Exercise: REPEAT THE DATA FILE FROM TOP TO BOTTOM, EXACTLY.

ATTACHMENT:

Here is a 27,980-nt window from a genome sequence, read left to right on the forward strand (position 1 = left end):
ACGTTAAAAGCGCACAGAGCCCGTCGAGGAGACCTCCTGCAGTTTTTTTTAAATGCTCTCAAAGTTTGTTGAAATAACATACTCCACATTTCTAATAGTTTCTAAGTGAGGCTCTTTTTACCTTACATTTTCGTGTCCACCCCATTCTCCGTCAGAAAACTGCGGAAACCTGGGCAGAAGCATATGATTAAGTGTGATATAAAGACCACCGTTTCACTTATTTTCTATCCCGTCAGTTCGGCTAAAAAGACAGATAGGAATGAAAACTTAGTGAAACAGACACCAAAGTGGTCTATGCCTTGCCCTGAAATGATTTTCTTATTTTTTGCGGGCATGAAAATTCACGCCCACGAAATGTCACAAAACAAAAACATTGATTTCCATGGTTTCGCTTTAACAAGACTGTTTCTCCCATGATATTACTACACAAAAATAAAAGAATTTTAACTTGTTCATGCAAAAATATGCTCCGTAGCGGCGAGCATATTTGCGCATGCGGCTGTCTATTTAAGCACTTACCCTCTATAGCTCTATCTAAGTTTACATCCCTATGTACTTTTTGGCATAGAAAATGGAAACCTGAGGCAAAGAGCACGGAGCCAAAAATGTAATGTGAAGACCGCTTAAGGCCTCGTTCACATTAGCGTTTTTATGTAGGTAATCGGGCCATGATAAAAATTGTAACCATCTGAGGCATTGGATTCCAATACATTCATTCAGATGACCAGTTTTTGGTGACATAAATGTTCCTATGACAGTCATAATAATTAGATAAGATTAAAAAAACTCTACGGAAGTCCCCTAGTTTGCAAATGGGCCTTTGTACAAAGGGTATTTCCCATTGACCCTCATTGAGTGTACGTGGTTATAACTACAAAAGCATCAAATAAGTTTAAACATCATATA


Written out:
Here is a 27,980-nt window from a genome sequence, read left to right on the forward strand (position 1 = left end):
ACGTTAAAAGCGCACAGAGCCCGTCGAGGAGACCTCCTGCAGTTTTTTTTAAATGCTCTCAAAGTTTGTTGAAATAACATACTCCACATTTCTAATAGTTTCTAAGTGAGGCTCTTTTTACCTTACATTTTCGTGTCCACCCCATTCTCCGTCAGAAAACTGCGGAAACCTGGGCAGAAGCATATGATTAAGTGTGATATAAAGACCACCGTTTCACTTATTTTCTATCCCGTCAGTTCGGCTAAAAAGACAGATAGGAATGAAAACTTAGTGAAACAGACACCAAAGTGGTCTATGCCTTGCCCTGAAATGATTTTCTTATTTTTTGCGGGCATGAAAATTCACGCCCACGAAATGTCACAAAACAAAAACATTGATTTCCATGGTTTCGCTTTAACAAGACTGTTTCTCCCATGATATTACTACACAAAAATAAAAGAATTTTAACTTGTTCATGCAAAAATATGCTCCGTAGCGGCGAGCATATTTGCGCATGCGGCTGTCTATTTAAGCACTTACCCTCTATAGCTCTATCTAAGTTTACATCCCTATGTACTTTTTGGCATAGAAAATGGAAACCTGAGGCAAAGAGCACGGAGCCAAAAATGTAATGTGAAGACCGCTTAAGGCCTCGTTCACATTAGCGTTTTTATGTAGGTAATCGGGCCATGATAAAAATTGTAACCATCTGAGGCATTGGATTCCAATACATTCATTCAGATGACCAGTTTTTGGTGACATAAATGTTCCTATGACAGTCATAATAATTAGATAAGATTAAAAAAACTCTACGGAAGTCCCCTAGTTTGCAAATGGGCCTTTGTACAAAGGGTATTTCCCATTGACCCTCATTGAGTGTACGTGGTTATAACTACAAAAGCATCAAATAAGTTTAAACATCATATA